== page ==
Australia’s Donna Urquhart scored one of the best wins of her career to beat fellow countrywoman Rachael Grinham as four of the top eight women’s seeds lost their second round matches at the HI-TEC Australian Open in Canberra on Thursday.
Urquhart came out firing against seventh seeded Grinham then held off a resurgence to win 11-5, 11-7, 6-11, 11-4, her first ever win over her AIS training partner.
Second seed Jenny Duncalf of England, Hong Kong’s Annie Au (5) and Frenchwoman Camille Serme (6) all lost their matches on a day of upsets, while Australia’s eighth seeded Kasey Brown had to come back from losing the first game before beating New Zealand’s Joelle King 7-11, 11-4, 11-6, 11-9.
Urquhart played brilliantly against former world number one Grinham, using her reach and height to great effect as she dominated her smaller opponent at the front of the court.
She won the first two games comfortably and while Grinham was able to come back and claim the third, Urquhart wasn’t to be denied as she moved into a quarter-final against third seeded Englishwoman Laura Massaro, who beat fellow countrywoman Emily Whitlock 14-12, 11-8, 11-9.
“It was a little bit quick, I couldn’t believe it was happening like that,” Urquhart said about the first two games.
“I felt in control and I was in front just by volleying and getting up high on the T. She made a few errors as well, but I think I was making it hard for her because I was in front on the court.
“But I was surprised to find myself two-love up, I’ve never even got more than one game off her in a tournament match.”
Urquhart said she had to get her concentration back once Grinham took the third to get back into the match.
“I knew I was looking for an easy way to win it in the third, I was taking the ball too short too soon and I was giving her the opportunity at the front and across the middle to move me around and send me the wrong way.”
Duncalf finished runner-up to Nicol David in Canberra last year but she had no answer against Sobhy, who combines playing squash with being a fulltime student at Harvard University.
The American took control of the match from the beginning, playing with speed and precision that Duncalf was unable to contain.
The Englishwoman fought hard and came back into the match, but Sobhy regrouped and won a pulsating encounter 11-7, 10-12, 11-7, 11-6.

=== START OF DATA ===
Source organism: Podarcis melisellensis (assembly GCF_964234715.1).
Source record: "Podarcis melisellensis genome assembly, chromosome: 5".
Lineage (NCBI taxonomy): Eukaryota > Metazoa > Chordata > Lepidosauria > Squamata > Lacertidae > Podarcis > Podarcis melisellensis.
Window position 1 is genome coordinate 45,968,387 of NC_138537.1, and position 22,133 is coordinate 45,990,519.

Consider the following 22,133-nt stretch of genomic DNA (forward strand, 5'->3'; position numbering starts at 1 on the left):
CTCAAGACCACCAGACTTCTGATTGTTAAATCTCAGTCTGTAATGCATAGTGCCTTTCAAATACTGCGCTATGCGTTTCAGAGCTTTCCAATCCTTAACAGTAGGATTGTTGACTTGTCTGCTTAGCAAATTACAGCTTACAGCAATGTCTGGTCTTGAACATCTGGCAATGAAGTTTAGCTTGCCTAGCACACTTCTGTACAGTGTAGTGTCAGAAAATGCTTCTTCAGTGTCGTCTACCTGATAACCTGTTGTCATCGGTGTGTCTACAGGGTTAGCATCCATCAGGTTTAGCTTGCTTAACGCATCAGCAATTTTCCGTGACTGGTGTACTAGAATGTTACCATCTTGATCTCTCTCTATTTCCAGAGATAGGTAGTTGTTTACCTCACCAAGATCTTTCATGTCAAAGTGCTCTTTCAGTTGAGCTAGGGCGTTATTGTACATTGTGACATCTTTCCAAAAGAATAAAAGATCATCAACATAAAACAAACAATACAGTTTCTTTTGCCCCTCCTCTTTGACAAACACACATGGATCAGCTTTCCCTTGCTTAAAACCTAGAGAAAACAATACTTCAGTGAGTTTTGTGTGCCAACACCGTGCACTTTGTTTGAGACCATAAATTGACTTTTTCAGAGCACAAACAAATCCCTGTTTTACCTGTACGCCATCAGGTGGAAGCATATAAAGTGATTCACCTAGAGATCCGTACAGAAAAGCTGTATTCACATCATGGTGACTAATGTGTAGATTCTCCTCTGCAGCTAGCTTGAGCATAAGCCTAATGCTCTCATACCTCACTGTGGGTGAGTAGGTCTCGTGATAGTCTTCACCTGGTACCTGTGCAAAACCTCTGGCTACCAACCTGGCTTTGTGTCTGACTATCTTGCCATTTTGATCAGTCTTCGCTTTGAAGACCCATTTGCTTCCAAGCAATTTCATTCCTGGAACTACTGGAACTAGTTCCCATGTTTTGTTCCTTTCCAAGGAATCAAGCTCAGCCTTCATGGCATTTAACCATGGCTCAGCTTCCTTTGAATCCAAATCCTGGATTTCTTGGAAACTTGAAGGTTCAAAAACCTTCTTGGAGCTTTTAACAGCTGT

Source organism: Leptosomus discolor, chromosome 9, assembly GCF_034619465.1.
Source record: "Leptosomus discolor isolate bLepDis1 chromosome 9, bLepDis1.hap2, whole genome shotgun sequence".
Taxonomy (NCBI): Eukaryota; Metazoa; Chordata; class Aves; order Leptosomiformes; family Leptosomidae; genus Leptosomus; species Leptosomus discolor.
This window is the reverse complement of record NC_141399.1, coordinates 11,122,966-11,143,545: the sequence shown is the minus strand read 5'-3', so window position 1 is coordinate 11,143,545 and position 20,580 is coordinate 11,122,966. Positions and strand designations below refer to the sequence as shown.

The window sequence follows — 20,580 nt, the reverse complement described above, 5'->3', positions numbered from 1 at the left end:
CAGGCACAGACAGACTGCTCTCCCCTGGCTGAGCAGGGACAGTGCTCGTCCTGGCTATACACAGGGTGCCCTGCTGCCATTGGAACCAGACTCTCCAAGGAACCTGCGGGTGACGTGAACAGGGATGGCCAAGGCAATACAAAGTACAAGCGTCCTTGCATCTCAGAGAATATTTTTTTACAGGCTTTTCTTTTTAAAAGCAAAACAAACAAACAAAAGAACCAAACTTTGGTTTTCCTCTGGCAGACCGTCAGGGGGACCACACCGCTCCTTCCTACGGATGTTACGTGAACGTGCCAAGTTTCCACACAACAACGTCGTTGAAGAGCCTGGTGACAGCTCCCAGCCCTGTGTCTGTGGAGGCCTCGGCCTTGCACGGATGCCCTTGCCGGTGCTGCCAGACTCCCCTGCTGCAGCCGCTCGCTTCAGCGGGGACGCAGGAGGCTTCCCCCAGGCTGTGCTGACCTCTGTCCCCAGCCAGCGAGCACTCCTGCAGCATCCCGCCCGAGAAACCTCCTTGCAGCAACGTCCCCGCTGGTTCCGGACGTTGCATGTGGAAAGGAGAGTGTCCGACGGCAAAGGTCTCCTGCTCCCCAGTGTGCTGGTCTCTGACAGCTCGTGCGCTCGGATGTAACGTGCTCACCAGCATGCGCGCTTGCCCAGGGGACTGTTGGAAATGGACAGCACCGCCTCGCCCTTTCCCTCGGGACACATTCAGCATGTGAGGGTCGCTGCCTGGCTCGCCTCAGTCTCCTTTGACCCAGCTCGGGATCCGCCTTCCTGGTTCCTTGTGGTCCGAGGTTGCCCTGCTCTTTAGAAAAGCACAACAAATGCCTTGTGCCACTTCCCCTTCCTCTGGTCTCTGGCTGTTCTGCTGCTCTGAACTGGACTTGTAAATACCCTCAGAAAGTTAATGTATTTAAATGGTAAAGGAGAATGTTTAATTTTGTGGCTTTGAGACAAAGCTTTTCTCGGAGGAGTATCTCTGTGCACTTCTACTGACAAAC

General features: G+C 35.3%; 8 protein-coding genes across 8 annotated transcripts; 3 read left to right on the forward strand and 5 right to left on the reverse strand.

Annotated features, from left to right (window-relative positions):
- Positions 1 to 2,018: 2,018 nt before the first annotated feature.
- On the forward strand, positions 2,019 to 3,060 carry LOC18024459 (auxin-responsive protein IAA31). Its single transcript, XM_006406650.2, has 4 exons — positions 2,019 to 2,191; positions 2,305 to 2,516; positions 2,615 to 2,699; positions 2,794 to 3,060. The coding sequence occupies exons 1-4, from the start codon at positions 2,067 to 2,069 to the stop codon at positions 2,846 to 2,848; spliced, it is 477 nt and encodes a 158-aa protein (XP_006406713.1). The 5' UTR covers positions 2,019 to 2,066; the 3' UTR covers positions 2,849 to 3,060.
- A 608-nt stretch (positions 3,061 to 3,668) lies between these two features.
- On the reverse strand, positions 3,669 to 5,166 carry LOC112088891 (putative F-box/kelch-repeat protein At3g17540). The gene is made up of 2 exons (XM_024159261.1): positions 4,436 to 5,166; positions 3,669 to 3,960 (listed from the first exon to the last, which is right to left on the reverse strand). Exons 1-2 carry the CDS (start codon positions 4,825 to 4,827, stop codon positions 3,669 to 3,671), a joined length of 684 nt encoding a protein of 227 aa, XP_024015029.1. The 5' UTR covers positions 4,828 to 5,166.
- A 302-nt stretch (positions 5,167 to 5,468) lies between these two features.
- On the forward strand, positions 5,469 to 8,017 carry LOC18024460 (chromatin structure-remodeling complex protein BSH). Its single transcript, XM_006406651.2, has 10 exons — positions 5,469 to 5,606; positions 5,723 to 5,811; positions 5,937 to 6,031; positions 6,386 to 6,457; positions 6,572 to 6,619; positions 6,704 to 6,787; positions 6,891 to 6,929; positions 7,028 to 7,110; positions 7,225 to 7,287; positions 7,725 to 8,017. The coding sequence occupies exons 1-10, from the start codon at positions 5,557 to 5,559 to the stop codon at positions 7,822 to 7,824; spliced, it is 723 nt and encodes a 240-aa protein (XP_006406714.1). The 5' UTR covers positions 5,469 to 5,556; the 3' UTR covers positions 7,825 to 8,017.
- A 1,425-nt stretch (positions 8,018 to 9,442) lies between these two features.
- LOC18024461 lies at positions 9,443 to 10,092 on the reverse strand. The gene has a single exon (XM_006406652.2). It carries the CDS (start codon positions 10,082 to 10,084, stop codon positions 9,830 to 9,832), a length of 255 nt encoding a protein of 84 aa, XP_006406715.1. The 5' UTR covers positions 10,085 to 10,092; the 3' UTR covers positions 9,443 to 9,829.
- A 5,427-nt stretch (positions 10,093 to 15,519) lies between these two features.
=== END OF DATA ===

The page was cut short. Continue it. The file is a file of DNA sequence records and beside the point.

“From the beginning of the match I felt really good with the pace, I was happy with how I was playing, I was attacking well,” Sobhy said.
“But in the middle of the second game I couldn’t keep up with my own pace and I got a little tired, and she came back.
“I had to change my game plan because I couldn’t keep up with the fast pace. I tried to still attack as much but not hit the ball so hard.”
Au, who won the title in 2008, lost to 2010 runner-up Alison Waters of England 11-7, 11-6, 11-8, while Indian glamour girl Dipika Pallikal downed Serme 3-11, 11-9, 11-9, 11-6.
There were no such problems for top seed David, who easily accounted for fellow Malaysian Low Wee Wern 11-4, 11-1, 11-6.
Waters scored the first major upset of the tournament with her impressive win over the world number six from Hong Kong.
Waters was once ranked as high as three in the world before an injury sustained at the 2010 Commonwealth Games forced her off the tour for 12 months.
However, she won her last tournament in Paris as a qualifier and is rapidly closing back in on the top 10.
The 28-year-old Londoner attacked from the outset and didn’t let Au play her favoured game of lobs and drops.
“She beat me 3-2 the last time I played her and this time I wanted to keep the pace up,” Waters said.
“I wanted to attack and volley as much as possible.”
Pallikal recovered from an error-strewn first game to overcome Serme, who was struggling with a back injury that restricted her movement at times.
The Indian got early leads in the next three games and held her nerve to reach the quarter-finals for the first time.
“Camille came out really fast and I am a slow starter most of the time,” Pallikal said.
“At the start of the second I just decided to go out there and whack the hell out of the ball, no matter where it was.”
Ireland’s Madeline Perry, the winner in 2010, also progressed when she beat England’s Emma Beddoes 11-8, 13-11, 11-2.
“In the third I started to attack a bit more and Emma lost a bit of momentum,” Perry said.
“The first two games were pretty tough, she controlled the pace and didn’t give me any opportunities to volley.
“A few years ago the first and second rounds of these big tournaments you would have comfortable games, but now even the first round matches are tough.
“There are so many younger players coming through.